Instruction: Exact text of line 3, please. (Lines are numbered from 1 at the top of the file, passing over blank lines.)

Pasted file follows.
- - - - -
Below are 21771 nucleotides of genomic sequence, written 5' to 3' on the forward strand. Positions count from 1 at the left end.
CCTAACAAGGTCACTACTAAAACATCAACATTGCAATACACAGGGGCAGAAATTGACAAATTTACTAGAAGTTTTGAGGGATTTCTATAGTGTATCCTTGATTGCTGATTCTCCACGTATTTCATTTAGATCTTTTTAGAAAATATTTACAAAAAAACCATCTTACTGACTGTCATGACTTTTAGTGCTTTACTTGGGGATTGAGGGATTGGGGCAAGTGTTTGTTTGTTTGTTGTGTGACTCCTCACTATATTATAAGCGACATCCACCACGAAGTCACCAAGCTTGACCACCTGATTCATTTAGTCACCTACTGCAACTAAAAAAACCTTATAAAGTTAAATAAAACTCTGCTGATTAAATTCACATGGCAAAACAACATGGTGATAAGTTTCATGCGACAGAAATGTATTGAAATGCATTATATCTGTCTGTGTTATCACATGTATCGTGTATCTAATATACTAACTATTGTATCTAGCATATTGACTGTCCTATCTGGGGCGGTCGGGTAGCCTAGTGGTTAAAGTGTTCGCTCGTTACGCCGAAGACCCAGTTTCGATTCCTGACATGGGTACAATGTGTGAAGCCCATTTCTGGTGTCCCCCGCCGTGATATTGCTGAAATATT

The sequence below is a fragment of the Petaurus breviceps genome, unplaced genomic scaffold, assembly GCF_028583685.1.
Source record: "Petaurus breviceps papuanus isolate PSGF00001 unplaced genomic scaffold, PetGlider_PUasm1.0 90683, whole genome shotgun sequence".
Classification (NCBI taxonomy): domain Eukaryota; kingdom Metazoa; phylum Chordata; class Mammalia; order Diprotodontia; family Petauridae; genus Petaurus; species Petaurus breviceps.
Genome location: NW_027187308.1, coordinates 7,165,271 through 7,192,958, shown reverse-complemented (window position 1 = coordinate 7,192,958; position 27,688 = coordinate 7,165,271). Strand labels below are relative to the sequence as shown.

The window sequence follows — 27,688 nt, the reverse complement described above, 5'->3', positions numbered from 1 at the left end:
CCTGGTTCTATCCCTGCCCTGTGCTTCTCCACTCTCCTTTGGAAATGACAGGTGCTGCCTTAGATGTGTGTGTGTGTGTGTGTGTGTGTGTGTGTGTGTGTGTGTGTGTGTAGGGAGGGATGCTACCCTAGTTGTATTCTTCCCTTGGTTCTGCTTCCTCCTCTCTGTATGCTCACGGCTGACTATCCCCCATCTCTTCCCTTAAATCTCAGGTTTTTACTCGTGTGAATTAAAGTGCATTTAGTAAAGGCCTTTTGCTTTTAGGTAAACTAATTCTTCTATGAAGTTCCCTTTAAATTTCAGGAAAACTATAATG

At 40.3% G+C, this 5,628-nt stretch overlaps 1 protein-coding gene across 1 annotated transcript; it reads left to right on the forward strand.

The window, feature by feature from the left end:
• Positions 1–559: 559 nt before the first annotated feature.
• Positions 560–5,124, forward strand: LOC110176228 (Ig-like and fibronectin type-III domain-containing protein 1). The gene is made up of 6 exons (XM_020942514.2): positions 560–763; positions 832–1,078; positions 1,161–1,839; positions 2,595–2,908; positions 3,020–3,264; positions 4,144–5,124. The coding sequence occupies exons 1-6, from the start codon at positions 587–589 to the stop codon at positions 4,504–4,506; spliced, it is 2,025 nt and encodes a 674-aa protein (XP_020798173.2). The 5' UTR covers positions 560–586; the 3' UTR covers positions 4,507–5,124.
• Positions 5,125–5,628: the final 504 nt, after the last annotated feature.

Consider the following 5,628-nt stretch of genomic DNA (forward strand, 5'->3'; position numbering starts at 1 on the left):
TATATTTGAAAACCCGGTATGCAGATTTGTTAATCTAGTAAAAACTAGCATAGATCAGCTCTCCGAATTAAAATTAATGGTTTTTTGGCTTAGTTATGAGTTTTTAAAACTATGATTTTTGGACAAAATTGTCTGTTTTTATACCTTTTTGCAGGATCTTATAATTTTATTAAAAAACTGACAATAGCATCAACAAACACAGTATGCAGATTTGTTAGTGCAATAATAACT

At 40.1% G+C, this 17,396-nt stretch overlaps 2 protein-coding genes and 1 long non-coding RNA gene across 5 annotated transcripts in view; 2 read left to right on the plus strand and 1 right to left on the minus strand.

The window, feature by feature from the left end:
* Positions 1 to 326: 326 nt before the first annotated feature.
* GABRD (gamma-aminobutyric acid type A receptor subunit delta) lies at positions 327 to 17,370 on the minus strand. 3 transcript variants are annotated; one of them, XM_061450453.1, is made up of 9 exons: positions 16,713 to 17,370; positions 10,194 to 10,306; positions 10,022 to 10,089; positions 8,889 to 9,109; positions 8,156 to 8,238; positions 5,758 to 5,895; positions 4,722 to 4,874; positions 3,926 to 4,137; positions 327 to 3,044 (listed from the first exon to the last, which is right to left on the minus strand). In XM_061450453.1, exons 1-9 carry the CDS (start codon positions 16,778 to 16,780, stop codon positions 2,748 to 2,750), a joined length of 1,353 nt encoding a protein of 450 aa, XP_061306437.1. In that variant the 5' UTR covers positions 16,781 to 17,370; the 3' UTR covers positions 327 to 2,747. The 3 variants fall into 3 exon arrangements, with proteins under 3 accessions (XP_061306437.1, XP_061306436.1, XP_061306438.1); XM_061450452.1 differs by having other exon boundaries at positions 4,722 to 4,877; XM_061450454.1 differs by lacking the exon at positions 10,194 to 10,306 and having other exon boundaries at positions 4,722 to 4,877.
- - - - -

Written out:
The sequence below is a fragment of the Petaurus breviceps genome, unplaced genomic scaffold, assembly GCF_028583685.1.